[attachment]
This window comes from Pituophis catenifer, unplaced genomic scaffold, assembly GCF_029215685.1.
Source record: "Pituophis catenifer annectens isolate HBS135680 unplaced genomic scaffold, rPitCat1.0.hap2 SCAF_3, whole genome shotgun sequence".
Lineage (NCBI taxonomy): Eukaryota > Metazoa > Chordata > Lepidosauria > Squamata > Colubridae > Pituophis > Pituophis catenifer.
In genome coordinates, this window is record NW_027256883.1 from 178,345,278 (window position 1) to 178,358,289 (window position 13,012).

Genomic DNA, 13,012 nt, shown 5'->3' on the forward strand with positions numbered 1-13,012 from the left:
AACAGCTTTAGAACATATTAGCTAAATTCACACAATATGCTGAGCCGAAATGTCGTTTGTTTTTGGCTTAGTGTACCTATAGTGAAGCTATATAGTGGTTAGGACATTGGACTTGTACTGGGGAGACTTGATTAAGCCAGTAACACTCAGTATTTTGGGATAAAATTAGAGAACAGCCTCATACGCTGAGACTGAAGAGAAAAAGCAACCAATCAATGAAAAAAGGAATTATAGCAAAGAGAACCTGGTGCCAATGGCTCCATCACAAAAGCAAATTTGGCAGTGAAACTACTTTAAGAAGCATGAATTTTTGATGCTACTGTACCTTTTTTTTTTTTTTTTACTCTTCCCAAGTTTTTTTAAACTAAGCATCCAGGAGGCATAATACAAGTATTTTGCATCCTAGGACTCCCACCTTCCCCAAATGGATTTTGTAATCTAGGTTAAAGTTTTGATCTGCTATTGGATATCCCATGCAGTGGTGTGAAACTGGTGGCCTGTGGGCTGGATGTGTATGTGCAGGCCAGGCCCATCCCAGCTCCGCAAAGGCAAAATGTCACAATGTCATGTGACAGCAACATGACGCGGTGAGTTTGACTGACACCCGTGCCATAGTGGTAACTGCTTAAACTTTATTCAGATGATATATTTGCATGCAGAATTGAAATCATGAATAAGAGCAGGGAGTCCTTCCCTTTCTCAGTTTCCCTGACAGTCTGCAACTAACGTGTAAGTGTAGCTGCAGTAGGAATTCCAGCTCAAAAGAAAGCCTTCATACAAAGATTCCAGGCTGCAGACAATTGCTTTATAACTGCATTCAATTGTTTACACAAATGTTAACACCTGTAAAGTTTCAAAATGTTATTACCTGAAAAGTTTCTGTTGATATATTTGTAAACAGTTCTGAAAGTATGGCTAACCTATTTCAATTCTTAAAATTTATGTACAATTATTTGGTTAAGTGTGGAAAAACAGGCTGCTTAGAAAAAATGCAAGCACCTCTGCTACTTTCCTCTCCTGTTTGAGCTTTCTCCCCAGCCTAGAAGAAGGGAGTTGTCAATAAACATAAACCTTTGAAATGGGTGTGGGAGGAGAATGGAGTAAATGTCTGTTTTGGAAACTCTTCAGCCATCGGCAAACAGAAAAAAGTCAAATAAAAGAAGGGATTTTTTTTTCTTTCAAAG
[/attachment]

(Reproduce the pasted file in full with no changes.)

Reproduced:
This window comes from Pituophis catenifer, unplaced genomic scaffold, assembly GCF_029215685.1.
Source record: "Pituophis catenifer annectens isolate HBS135680 unplaced genomic scaffold, rPitCat1.0.hap2 SCAF_3, whole genome shotgun sequence".
Lineage (NCBI taxonomy): Eukaryota > Metazoa > Chordata > Lepidosauria > Squamata > Colubridae > Pituophis > Pituophis catenifer.
In genome coordinates, this window is record NW_027256883.1 from 178,345,278 (window position 1) to 178,358,289 (window position 13,012).

Genomic DNA, 13,012 nt, shown 5'->3' on the forward strand with positions numbered 1-13,012 from the left:
AACAGCTTTAGAACATATTAGCTAAATTCACACAATATGCTGAGCCGAAATGTCGTTTGTTTTTGGCTTAGTGTACCTATAGTGAAGCTATATAGTGGTTAGGACATTGGACTTGTACTGGGGAGACTTGATTAAGCCAGTAACACTCAGTATTTTGGGATAAAATTAGAGAACAGCCTCATACGCTGAGACTGAAGAGAAAAAGCAACCAATCAATGAAAAAAGGAATTATAGCAAAGAGAACCTGGTGCCAATGGCTCCATCACAAAAGCAAATTTGGCAGTGAAACTACTTTAAGAAGCATGAATTTTTGATGCTACTGTACCTTTTTTTTTTTTTTTTACTCTTCCCAAGTTTTTTTAAACTAAGCATCCAGGAGGCATAATACAAGTATTTTGCATCCTAGGACTCCCACCTTCCCCAAATGGATTTTGTAATCTAGGTTAAAGTTTTGATCTGCTATTGGATATCCCATGCAGTGGTGTGAAACTGGTGGCCTGTGGGCTGGATGTGTATGTGCAGGCCAGGCCCATCCCAGCTCCGCAAAGGCAAAATGTCACAATGTCATGTGACAGCAACATGACGCGGTGAGTTTGACTGACACCCGTGCCATAGTGGTAACTGCTTAAACTTTATTCAGATGATATATTTGCATGCAGAATTGAAATCATGAATAAGAGCAGGGAGTCCTTCCCTTTCTCAGTTTCCCTGACAGTCTGCAACTAACGTGTAAGTGTAGCTGCAGTAGGAATTCCAGCTCAAAAGAAAGCCTTCATACAAAGATTCCAGGCTGCAGACAATTGCTTTATAACTGCATTCAATTGTTTACACAAATGTTAACACCTGTAAAGTTTCAAAATGTTATTACCTGAAAAGTTTCTGTTGATATATTTGTAAACAGTTCTGAAAGTATGGCTAACCTATTTCAATTCTTAAAATTTATGTACAATTATTTGGTTAAGTGTGGAAAAACAGGCTGCTTAGAAAAAATGCAAGCACCTCTGCTACTTTCCTCTCCTGTTTGAGCTTTCTCCCCAGCCTAGAAGAAGGGAGTTGTCAATAAACATAAACCTTTGAAATGGGTGTGGGAGGAGAATGGAGTAAATGTCTGTTTTGGAAACTCTTCAGCCATCGGCAAACAGAAAAAAGTCAAATAAAAGAAGGGATTTTTTTTTCTTTCAAAG